Court Green Lights Next Season of House of Cards Coverage Suit
Time 5 Minute Read

“You can’t turn a ‘no’ into a ‘yes’ without a ‘maybe’ in between.”[1]

The Los Angeles Superior Court recently gave the production companies that produced the Netflix series “House of Cards” their “maybe” by allowing the plaintiffs’ coverage suit against Firemans Fund Insurance Company to proceed. The court held that allegations in the third amended complaint facially satisfied the policy’s insuring agreement by alleging that House of Cards’ lead actor, Kevin Spacey, was “necessarily prevented” from continuing or completing his duties under his contract and that his sickness was the direct and sole cause of the plaintiffs’ claimed loss.[2] The court dismissed the plaintiffs’ bad faith claim, effectively ending the plaintiffs’ campaign to recover punitive damages.

The Firemans Fund Policy 

Firemans Fund issued a Motion Picture/Television Productions policy to the plaintiffs that included cast coverage where the insurer agreed to pay “loss . . . you directly and solely sustain by reason of any covered person in connection with an insured production, being necessarily prevented by their death, injury or sickness . . . from commencing or continuing or completing their respective duties or performance(s) in an insured production.”

The Plaintiffs’ Claim and Coverage Action

After reports of sexual misconduct against Spacey were reported in the media, the plaintiffs submitted a claim to Firemans Fund for losses caused by what they understood to be Spacey’s sickness and inability to perform on set. These losses are defined by the policy to include things like the production costs to re-photograph, retape, recreate or reprogram. Firemans Fund refused to take a coverage position based on the lack of medical records from Spacey’s treating physician. The plaintiffs then filed the coverage action for losses sustained during the production of the show’s final season. Firemans Fund eventually received Spacey’s medical records yet still refused to acknowledge any coverage obligation.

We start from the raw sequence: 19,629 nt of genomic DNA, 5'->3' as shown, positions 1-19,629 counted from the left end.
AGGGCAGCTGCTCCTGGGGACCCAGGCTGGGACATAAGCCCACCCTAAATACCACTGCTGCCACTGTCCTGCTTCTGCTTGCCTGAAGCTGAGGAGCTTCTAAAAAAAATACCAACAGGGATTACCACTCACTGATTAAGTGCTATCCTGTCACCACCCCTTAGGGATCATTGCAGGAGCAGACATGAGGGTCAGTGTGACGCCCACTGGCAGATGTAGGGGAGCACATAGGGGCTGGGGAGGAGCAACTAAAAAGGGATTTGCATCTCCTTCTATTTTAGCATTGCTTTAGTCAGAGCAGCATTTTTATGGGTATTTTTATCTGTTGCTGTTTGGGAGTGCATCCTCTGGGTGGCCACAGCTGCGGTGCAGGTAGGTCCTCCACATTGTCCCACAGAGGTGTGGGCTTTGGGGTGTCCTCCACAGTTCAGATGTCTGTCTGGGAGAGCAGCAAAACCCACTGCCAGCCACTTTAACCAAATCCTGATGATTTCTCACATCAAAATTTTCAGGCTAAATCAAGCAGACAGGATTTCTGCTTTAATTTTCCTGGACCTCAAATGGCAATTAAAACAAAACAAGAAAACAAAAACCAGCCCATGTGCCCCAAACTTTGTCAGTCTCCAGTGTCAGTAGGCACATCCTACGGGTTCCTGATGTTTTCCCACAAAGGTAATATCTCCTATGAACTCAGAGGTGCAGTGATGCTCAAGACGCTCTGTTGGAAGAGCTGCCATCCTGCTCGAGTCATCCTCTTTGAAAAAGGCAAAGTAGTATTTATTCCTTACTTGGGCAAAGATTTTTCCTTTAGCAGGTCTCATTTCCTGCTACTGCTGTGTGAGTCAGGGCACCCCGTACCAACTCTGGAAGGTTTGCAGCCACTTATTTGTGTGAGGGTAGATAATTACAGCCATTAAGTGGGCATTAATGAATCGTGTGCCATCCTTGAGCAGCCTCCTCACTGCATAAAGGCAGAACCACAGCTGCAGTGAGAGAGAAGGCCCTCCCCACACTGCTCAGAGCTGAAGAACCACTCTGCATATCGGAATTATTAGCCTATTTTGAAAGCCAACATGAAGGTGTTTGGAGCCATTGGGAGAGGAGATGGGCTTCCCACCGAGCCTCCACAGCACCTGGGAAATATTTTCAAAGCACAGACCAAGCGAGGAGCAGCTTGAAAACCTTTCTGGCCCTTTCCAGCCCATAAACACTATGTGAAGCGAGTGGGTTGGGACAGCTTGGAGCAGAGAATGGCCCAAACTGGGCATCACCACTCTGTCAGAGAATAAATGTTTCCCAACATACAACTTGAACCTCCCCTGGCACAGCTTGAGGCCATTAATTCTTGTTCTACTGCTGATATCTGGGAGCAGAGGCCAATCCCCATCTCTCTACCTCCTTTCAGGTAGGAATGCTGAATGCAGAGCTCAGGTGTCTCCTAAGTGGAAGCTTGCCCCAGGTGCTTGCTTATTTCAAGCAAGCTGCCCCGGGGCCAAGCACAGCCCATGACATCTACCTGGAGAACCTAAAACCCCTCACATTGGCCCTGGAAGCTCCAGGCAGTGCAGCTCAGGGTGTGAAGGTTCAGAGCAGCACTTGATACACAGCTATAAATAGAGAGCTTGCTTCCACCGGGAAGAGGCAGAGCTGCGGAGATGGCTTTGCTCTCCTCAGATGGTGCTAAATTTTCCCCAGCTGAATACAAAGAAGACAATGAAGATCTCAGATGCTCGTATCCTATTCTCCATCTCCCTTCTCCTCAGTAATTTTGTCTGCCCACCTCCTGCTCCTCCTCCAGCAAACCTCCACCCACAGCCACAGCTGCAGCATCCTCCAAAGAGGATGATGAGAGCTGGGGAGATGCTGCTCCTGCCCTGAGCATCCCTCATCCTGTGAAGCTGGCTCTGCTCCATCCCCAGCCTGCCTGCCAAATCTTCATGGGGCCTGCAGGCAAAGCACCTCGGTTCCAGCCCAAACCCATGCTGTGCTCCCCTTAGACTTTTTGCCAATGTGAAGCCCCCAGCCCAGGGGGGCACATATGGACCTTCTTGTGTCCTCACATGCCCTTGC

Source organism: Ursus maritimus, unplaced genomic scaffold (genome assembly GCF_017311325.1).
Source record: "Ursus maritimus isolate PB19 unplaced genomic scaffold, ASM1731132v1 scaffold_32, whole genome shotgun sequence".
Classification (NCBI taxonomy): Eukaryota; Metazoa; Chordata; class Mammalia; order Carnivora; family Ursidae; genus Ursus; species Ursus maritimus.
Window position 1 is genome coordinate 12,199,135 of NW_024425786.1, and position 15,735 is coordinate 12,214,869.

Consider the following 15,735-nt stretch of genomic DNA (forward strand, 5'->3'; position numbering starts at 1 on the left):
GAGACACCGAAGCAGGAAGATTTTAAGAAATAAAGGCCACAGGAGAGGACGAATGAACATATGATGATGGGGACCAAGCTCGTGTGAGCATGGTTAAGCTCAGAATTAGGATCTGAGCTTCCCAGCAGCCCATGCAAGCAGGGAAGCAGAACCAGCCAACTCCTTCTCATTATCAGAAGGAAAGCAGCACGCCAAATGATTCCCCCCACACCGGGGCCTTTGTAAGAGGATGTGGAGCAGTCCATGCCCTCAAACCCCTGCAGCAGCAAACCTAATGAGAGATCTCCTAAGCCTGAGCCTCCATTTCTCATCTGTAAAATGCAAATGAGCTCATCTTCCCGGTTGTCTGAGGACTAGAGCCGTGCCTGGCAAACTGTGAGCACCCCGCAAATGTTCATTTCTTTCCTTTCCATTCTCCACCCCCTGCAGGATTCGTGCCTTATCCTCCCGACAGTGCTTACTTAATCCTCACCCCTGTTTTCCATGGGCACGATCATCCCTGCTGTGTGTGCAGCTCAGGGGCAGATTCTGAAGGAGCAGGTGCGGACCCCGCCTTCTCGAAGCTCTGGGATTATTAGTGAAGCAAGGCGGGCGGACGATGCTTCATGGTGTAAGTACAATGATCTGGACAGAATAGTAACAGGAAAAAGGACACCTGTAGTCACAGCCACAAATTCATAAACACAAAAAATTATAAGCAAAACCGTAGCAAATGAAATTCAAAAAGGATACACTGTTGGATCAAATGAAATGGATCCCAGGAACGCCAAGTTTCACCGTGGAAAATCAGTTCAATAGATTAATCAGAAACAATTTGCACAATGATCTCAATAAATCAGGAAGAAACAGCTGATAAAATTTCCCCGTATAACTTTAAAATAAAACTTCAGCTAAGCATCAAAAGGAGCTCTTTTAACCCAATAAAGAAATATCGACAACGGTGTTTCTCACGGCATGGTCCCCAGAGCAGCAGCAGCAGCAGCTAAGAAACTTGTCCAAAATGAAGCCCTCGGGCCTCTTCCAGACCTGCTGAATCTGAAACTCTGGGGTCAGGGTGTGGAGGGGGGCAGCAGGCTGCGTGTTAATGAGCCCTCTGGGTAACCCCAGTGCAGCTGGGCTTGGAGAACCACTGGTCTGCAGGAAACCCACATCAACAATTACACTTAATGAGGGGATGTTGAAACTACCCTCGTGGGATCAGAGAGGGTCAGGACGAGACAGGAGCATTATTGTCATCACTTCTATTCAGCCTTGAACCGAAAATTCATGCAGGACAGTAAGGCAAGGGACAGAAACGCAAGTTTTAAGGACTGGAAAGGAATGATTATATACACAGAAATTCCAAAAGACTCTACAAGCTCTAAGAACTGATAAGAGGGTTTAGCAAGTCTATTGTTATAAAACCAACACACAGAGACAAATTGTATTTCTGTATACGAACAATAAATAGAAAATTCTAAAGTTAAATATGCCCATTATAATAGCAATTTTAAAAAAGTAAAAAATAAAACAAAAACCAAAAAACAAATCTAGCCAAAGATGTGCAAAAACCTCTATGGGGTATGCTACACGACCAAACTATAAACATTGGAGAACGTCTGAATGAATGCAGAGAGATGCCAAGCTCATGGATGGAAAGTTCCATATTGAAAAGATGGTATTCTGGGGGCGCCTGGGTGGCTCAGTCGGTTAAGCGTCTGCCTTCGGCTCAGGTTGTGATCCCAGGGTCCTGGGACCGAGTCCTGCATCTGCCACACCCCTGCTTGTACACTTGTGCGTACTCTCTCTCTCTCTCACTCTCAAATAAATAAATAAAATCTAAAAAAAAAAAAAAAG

The plaintiffs allege in the coverage action that, following the reports against Spacey, they were advised that he was “sick” and “going away for a very long time.” After additional allegations were reported, including by several crew members, the plaintiffs suspended Spacey from the series. Prior to his suspension, the plaintiffs “allegedly told Spacey that they had received word that he was being admitted to a medical facility for in-patient treatment and assumed he was incapacitated due to his sickness.” Spacey’s character, Frank Underwood, was written out of the series. The final revised season of House of Cards came tumbling down when it was not met with the success anticipated prior to Spacey’s departure.

The Court Refuses to Dismiss the Third Amended Complaint

Firemans Fund’s primary argument for dismissing the third amended complaint was that the allegations did not satisfy the contractual language for coverage.[3] The court disagreed.

First, the court found the third amended complaint adequately alleged that Spacey was “necessarily prevented” from continuing or completing his duties under his contract with the plaintiffs. The third amended complaint alleged that Spacey was in a treatment program during the show’s production, the treatment program was to last several weeks, it would have harmed Spacey to leave during the program, Spacey was diagnosed with certain conditions that made it unsafe for him to perform on set, and Spacey’s situation was made worse by the ensuing media coverage.

Then, the court considered whether the “loss” was “caused ‘directly and solely’ due to sickness.” The court agreed with the plaintiffs that causation is a “quintessential question of fact.” The court held that the third amended complaint’s allegations of timing explain how Spacey’s sickness precluded his full participation in House of Cards. “Whether plaintiffs’ loss was caused, in whole or in part, by the media outcry is a question for summary judgment or trial.”

Lessons Learned

While the plaintiffs have not yet prevailed or received a “yes” on their coverage action, they have at least received a “maybe.” Even at this early stage, however, the proceedings highlight the importance of applying the policy’s plain meaning. The court’s decision is based on the requirements laid out by the policy’s plain language and how the allegations in the third amended complaint fit them – nothing more. Relatedly, the proceedings show the value of, when possible, negotiating precise policy language and familiarizing yourself with the available coverages before a policy is issued. Especially when entering a contract to protect against significant losses, each and every word can be the difference between “yes” and “no.”  

[1] Frank Underwood, House of Cards, Season 3, Ep. 3, Ch. 29.

[2] The court previously dismissed Certain Underwriters at Lloyd’s of London from the case because the Lloyd’s policy contained an exclusion for conditions that pre-dated the policy period. This language was not included in the Firemans Fund policy.

[3] Firemans Fund made additional arguments in seeking to dismiss the third amended complaint, which the Court addressed in its order, linked here.

  • Counsel

    Cary is an experienced litigator and advisor who represents policyholders in all types of insurance coverage and bad faith disputes. With experience in the areas of insurance litigation, insurer bad faith and unfair insurance ...

  • Associate

    Adriana’s practice focuses on advising policyholders in insurance coverage and reinsurance matters, and other business litigation. Adriana has represented clients in federal and state courts in insurance coverage ...


Subscribe Arrow

Recent Posts





Jump to Page